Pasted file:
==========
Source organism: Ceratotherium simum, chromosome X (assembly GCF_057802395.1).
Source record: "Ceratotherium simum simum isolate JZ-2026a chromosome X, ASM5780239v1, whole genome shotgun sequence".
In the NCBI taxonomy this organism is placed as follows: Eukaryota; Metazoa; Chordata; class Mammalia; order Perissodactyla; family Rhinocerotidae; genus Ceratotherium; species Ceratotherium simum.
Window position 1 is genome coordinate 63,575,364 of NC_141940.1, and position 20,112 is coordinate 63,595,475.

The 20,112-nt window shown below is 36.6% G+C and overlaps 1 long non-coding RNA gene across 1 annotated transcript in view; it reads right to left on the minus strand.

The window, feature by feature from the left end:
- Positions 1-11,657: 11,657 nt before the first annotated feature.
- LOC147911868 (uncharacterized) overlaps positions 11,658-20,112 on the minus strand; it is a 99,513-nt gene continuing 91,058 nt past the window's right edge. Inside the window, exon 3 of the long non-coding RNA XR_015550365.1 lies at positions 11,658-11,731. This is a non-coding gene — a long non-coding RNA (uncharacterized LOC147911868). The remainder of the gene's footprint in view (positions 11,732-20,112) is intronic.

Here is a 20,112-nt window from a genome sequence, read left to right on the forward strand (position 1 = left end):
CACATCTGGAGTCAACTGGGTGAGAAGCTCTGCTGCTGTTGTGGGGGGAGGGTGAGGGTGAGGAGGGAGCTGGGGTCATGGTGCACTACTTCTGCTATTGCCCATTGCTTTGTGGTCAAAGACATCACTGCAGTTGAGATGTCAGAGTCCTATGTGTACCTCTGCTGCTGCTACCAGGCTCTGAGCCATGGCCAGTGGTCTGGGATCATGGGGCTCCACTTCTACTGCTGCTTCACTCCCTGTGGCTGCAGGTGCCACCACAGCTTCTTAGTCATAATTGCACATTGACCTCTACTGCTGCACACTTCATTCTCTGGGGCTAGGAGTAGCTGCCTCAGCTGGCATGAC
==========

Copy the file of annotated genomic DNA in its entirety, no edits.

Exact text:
Source organism: Ceratotherium simum, chromosome X (assembly GCF_057802395.1).
Source record: "Ceratotherium simum simum isolate JZ-2026a chromosome X, ASM5780239v1, whole genome shotgun sequence".
In the NCBI taxonomy this organism is placed as follows: Eukaryota; Metazoa; Chordata; class Mammalia; order Perissodactyla; family Rhinocerotidae; genus Ceratotherium; species Ceratotherium simum.
Window position 1 is genome coordinate 63,575,364 of NC_141940.1, and position 20,112 is coordinate 63,595,475.

The 20,112-nt window shown below is 36.6% G+C and overlaps 1 long non-coding RNA gene across 1 annotated transcript in view; it reads right to left on the minus strand.

The window, feature by feature from the left end:
- Positions 1-11,657: 11,657 nt before the first annotated feature.
- LOC147911868 (uncharacterized) overlaps positions 11,658-20,112 on the minus strand; it is a 99,513-nt gene continuing 91,058 nt past the window's right edge. Inside the window, exon 3 of the long non-coding RNA XR_015550365.1 lies at positions 11,658-11,731. This is a non-coding gene — a long non-coding RNA (uncharacterized LOC147911868). The remainder of the gene's footprint in view (positions 11,732-20,112) is intronic.

Here is a 20,112-nt window from a genome sequence, read left to right on the forward strand (position 1 = left end):
CACATCTGGAGTCAACTGGGTGAGAAGCTCTGCTGCTGTTGTGGGGGGAGGGTGAGGGTGAGGAGGGAGCTGGGGTCATGGTGCACTACTTCTGCTATTGCCCATTGCTTTGTGGTCAAAGACATCACTGCAGTTGAGATGTCAGAGTCCTATGTGTACCTCTGCTGCTGCTACCAGGCTCTGAGCCATGGCCAGTGGTCTGGGATCATGGGGCTCCACTTCTACTGCTGCTTCACTCCCTGTGGCTGCAGGTGCCACCACAGCTTCTTAGTCATAATTGCACATTGACCTCTACTGCTGCACACTTCATTCTCTGGGGCTAGGAGTAGCTGCCTCAGCTGGCATGAC